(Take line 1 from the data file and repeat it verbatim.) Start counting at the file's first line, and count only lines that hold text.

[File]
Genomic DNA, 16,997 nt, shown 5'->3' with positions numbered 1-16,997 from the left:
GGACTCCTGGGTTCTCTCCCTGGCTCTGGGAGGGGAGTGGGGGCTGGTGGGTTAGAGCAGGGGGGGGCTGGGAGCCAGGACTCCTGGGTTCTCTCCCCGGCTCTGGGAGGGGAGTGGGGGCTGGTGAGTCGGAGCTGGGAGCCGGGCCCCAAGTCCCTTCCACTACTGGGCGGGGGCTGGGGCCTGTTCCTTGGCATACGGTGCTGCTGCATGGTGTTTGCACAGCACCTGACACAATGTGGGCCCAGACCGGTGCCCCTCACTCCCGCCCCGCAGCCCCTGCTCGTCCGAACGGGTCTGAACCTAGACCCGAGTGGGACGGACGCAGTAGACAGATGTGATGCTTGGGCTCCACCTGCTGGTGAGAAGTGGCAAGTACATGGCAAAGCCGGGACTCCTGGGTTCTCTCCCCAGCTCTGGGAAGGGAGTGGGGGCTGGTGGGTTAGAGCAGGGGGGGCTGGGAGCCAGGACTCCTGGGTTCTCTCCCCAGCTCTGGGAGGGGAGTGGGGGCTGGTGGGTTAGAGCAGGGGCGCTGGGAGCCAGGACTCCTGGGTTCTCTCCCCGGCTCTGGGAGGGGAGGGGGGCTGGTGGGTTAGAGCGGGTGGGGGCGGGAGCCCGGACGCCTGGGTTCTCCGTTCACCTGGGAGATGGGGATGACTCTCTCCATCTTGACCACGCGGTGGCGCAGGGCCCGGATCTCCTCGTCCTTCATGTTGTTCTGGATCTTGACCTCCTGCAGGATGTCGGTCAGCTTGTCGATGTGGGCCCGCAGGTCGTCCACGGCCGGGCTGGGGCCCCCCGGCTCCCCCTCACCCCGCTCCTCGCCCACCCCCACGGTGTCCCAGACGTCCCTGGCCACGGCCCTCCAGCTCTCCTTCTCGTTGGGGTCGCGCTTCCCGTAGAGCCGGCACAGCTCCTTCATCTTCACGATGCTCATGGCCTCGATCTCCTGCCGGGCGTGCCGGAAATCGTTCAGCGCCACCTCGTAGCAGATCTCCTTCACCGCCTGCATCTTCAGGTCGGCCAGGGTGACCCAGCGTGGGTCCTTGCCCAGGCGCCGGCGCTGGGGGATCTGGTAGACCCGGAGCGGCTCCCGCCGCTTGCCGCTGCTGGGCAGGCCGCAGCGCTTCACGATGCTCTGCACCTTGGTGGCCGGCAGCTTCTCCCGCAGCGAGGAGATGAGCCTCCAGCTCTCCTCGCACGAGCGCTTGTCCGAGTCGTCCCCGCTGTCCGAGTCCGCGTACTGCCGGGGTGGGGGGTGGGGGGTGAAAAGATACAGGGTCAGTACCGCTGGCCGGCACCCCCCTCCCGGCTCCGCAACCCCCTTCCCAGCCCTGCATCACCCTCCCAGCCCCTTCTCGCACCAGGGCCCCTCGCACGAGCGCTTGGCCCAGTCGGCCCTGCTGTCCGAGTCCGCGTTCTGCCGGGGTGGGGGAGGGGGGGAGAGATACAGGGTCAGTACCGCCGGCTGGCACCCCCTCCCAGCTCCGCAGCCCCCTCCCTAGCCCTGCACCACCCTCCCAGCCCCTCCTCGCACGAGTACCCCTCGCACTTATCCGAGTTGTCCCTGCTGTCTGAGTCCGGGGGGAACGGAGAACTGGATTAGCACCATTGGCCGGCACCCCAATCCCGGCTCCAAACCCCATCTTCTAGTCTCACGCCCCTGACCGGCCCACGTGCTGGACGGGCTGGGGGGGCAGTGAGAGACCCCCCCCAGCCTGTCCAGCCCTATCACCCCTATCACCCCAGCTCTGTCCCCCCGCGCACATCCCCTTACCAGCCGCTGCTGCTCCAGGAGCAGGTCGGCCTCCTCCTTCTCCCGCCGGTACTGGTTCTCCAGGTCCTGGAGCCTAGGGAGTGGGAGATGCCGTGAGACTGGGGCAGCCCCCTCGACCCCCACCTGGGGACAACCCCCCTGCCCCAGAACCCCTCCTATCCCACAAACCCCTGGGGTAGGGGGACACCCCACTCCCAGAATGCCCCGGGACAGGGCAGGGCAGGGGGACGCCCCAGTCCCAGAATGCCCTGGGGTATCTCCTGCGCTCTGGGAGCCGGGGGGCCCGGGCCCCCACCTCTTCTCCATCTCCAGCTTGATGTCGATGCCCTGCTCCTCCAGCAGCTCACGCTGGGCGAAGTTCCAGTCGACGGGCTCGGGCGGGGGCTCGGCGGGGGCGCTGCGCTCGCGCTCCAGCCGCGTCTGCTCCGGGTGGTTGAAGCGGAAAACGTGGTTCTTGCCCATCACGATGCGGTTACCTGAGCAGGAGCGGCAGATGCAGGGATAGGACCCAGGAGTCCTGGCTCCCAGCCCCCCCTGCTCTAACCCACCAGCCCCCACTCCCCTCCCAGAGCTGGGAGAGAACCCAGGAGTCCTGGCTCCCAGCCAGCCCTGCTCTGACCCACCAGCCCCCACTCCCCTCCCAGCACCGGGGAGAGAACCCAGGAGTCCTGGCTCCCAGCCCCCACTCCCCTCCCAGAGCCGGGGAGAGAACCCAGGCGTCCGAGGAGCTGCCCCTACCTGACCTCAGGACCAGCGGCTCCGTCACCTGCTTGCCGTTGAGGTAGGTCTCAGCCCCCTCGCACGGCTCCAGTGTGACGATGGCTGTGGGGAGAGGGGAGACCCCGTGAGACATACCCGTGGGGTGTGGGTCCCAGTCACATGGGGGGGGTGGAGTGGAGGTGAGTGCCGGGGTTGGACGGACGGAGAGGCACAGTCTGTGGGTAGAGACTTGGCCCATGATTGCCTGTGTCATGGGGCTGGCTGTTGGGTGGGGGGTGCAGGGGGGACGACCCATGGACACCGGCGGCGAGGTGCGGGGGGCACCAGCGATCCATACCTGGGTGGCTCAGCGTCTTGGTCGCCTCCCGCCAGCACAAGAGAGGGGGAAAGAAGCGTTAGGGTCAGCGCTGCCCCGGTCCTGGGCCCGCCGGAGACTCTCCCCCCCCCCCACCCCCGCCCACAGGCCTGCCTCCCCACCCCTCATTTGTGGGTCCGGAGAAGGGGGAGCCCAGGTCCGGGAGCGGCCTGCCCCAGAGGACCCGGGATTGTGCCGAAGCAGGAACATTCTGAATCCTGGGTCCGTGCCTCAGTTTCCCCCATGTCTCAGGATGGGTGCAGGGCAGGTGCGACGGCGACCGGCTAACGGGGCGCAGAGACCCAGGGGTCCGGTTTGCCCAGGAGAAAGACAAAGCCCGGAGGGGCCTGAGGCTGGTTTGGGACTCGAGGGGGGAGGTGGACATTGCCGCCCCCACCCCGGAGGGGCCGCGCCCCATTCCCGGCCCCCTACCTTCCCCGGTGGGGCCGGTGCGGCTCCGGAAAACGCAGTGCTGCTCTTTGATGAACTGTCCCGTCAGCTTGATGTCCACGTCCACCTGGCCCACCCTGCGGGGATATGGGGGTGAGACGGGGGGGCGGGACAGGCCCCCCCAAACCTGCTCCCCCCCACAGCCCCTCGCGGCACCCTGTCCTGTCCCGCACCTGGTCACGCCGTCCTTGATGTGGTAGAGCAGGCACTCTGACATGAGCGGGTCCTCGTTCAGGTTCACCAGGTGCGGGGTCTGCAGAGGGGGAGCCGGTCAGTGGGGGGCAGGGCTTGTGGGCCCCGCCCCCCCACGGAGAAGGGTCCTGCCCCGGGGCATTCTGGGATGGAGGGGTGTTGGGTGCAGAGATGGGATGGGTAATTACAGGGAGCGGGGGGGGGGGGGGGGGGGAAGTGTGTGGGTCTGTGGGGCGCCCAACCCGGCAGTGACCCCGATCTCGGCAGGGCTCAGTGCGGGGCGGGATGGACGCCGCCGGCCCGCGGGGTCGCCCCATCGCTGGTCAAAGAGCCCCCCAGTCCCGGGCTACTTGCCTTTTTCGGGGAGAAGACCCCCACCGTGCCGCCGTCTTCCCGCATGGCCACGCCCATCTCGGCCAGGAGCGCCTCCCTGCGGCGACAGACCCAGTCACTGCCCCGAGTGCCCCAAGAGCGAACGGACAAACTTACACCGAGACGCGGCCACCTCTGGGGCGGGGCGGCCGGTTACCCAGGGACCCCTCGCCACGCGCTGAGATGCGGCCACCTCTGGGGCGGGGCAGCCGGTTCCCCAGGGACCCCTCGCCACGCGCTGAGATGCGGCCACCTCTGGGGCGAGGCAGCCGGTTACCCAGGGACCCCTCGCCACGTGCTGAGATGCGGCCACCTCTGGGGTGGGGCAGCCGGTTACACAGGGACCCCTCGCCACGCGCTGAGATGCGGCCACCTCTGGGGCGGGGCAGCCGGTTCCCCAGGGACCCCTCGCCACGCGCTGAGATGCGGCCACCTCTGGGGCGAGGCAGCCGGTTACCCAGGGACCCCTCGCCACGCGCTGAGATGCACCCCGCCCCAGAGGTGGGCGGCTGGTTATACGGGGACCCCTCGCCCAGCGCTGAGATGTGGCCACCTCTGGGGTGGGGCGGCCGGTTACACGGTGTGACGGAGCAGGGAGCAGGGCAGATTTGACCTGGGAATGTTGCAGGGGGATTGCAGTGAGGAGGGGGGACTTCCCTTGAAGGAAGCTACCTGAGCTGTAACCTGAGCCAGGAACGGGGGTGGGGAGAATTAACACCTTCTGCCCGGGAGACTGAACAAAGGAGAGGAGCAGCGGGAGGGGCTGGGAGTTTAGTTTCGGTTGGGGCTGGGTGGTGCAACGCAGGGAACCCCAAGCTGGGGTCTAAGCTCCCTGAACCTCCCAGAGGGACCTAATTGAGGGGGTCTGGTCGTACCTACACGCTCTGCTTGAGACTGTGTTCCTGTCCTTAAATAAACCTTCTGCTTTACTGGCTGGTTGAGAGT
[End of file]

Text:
Genomic DNA, 16,997 nt, shown 5'->3' with positions numbered 1-16,997 from the left: